When did rock piano begin? Some people say the first rock and roll record was Jackie Brenson's "Rocket 88," recorded in 1951, and based on boogie woogie piano great Pete Johnson's "Rocket 88 Boogie," from 1946. Others place the birth of rock and roll with either the rise of Elvis Presley, or Bill Haley and the Comets.
The elements of rock piano were evident in the late 40's with Fats Domino's first big hit, "The Fat Man," in 1949. Those same elements were borrowed from Amos Milburn and other jump blues pianists (see Blues Piano), who borrowed from the boogie-woogie pianists before them. By the time "The Killer," Jerry Lee Lewis came along, we were calling it rock and roll piano.
You can Add Your Own Page here!
Rock Piano History
Early Rock PianoEarly rock and roll piano was based on boogie woogie and blues, but played faster and harder. All of the early major rock pianists were influenced by the boogie-woogie craze that swept America in the late 1930's, and continued into the 1950's.
In New Orleans, Fats Domino was playing a boogie style, but with a happy rhumba feel. The piano played a major role in the New Orleans music of the 1950's. Other early rock pianists recorded there, including Huey Piano Smith, Little Richard and Ray Charles.
Jerry Lee Lewis, also from Louisiana, shook the world with his powerful rock piano. He changed the game, making attitude an important element in the rock and roller's image. He would kick the piano bench away, and play the piano with his foot banging on the keys. Jerry Lee recorded in Memphis at Sun Records, also home to the biggest rising star in rock and roll, Elvis.
Macon, Georgia's Little Richard was not to be outdone, always over the top with his high energy performance. He was one of the first to bring a theatrical style to rock and roll showmanship. Like Jerry Lee, he also based his style on a hyped-up boogie woogie sound.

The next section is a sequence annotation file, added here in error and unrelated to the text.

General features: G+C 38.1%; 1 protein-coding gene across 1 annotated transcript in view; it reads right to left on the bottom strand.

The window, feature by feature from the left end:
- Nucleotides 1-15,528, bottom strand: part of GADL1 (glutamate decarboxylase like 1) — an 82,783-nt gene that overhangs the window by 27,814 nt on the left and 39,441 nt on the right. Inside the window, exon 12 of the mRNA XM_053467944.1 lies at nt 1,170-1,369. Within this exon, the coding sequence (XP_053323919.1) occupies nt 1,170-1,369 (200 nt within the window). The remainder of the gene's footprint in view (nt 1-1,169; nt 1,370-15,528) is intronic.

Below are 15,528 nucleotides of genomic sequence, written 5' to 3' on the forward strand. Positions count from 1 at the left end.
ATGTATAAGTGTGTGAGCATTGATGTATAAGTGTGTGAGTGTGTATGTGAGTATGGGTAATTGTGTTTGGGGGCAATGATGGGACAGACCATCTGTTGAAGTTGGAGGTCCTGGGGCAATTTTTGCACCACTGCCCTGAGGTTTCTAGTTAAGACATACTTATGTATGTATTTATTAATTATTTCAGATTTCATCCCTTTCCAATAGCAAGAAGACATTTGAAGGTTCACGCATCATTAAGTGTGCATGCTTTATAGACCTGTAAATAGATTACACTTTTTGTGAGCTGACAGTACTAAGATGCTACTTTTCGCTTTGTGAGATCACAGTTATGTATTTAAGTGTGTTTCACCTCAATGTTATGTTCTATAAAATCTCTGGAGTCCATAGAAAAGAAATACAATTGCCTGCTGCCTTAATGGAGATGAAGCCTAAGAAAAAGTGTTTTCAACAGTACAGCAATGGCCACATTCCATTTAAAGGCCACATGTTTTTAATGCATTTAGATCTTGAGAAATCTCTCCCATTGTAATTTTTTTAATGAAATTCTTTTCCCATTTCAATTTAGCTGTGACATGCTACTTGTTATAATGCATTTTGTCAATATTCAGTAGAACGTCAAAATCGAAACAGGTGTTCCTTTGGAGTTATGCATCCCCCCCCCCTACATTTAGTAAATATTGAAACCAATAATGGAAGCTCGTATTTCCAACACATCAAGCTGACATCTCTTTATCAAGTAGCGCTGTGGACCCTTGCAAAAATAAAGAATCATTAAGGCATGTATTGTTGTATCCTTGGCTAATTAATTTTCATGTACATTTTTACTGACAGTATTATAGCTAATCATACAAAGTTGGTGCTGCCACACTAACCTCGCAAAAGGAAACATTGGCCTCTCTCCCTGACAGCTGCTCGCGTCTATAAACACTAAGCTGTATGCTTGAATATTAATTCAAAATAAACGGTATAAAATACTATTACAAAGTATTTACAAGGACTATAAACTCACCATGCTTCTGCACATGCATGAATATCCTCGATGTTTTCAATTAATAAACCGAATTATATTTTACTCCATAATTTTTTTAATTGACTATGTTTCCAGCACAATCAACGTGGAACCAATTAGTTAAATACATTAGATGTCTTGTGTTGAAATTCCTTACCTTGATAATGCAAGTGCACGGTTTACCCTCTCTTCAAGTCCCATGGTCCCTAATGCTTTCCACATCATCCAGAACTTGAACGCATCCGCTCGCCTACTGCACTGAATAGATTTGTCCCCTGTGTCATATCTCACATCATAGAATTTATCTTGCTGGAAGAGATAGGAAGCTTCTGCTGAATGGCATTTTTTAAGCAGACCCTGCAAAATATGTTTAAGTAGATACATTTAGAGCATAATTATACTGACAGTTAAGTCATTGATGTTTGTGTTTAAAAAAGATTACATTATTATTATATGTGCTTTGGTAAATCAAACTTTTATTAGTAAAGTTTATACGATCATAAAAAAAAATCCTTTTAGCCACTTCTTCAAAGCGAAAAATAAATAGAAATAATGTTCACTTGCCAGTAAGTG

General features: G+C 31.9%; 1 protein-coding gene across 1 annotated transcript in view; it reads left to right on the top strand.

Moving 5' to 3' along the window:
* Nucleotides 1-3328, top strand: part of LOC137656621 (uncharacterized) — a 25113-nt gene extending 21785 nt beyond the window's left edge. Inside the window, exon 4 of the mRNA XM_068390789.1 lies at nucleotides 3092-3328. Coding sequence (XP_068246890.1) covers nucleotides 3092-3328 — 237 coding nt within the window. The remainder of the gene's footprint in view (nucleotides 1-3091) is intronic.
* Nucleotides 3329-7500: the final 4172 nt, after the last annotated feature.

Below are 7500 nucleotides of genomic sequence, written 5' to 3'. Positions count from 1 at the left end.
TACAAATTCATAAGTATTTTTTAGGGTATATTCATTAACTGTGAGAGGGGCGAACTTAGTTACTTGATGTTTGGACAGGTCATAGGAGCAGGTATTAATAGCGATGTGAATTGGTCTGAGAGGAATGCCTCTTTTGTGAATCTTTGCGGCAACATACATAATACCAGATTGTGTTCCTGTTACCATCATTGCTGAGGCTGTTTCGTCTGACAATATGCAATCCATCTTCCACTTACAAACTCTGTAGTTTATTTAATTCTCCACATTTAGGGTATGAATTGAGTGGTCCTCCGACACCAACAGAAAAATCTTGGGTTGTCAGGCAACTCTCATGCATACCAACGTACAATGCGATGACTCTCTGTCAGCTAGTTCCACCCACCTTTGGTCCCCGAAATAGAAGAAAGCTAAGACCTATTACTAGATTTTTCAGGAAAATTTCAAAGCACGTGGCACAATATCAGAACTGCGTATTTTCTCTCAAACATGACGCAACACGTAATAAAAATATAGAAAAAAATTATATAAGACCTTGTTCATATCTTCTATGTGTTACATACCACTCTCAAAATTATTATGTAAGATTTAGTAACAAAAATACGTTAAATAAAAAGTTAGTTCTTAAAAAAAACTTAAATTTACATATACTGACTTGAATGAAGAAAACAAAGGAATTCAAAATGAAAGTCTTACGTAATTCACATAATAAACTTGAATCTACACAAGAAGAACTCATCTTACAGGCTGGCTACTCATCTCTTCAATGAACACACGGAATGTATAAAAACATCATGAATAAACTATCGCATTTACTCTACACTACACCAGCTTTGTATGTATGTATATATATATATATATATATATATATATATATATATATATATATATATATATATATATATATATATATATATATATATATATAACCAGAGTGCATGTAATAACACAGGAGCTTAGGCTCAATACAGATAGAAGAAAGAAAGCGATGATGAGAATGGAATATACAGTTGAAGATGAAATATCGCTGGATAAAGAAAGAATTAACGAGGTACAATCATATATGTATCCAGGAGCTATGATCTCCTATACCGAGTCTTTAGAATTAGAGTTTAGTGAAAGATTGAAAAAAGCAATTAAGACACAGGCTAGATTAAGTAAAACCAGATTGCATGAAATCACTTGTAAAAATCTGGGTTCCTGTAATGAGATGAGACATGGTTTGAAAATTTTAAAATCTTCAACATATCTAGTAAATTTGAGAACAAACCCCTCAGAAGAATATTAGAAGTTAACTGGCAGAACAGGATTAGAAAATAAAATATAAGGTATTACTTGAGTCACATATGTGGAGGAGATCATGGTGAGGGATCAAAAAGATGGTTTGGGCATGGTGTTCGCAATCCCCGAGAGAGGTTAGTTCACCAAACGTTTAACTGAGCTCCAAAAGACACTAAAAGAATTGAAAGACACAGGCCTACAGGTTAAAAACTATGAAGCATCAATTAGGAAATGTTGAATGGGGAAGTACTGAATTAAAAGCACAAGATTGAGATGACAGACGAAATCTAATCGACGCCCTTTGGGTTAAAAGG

Johnnie Johnson helped guitarist and singer-songwriter Chuck Berry craft a unique straight-eighths rock sound for Chicago's Chess Records, with the piano playing a supporting role to the guitar. This would become the default design for many rock bands that followed.
60's Rock PianoIn the 1960's, rock pianists were finding inspiration from other sources besides boogie and blues. Gospel, country and standards were influencing pianists. The world of rock piano/keyboard included the pop music of the day.
The piano played a huge role in the songwriting at the Brill Building in New York. In Detroit, Motown Records songs were constructed with a defined piano part. In New Orleans, Allen Toussaint's piano shaped the sound of the hits emminating from the Minit Records label. Booker T. Jones is best known for his Hammond organ work, but he also played some very memorable piano on most of the soul hits from Stax Records in Memphis.
Aretha Franklin, the "Queen of Soul," put her unique gospel/blues piano sound on many of her records. Another singer-pianist, Laura Nyro, is not as well known, but her rock and gospel hybrid has been a huge influence on many others including Elton John.
The Beatles changed music forever, and Paul McCartney's ballad piano style has been emulated on pop hits for decades since. Another Englishman, Steve Winwood brought a lyricism to rock piano, and was one of the first to be considered a rock "keyboardist." Nicky Hopkins, who recorded with the Rolling Stones and others defined what rock piano sounded like.
70's Rock PianoIn the 1970's, rock pianists diversified further. Many of the pianists' styles of the '60's were still evolving, and new artists were changing the music.
Carole King, who wrote many of the Brill Building hits of the early '60's exploded upon the scene with her singer/songwriter piano sound. Christine McVie, pianist in the band Fleetwood Mac, created many of the songs that many people think of as "70's rock."
Leon Russell played piano on some of the biggest hits in the '60's, as a session player, then made his own southern blues and gospel influenced piano rock. Another southerner, Chuck Leavell joined the Allman Brothers Band, taking the piano to new heights. Bill Payne not only co-founded the swamp-boogie band Little Feat, but played on hundreds of records as a sideman.
Billy Preston, who was best known as the "fifth Beatle," also had smash hits in the '70's playing funky piano and other keyboards. Stevie Wonder, who also had hits in the '60's, came into his own as a major artist in the '70's, not only playing piano, but many other instruments including any kind of keyboard possible. Donald Fagen, of Steely Dan, is considered to have invented what is known as "jazz-rock."
What two people come to mind as "rock pianists" more often than anyone else? Elton John and Billy Joel are what people think of when they think "rock piano."
[?] Subscribe To This Site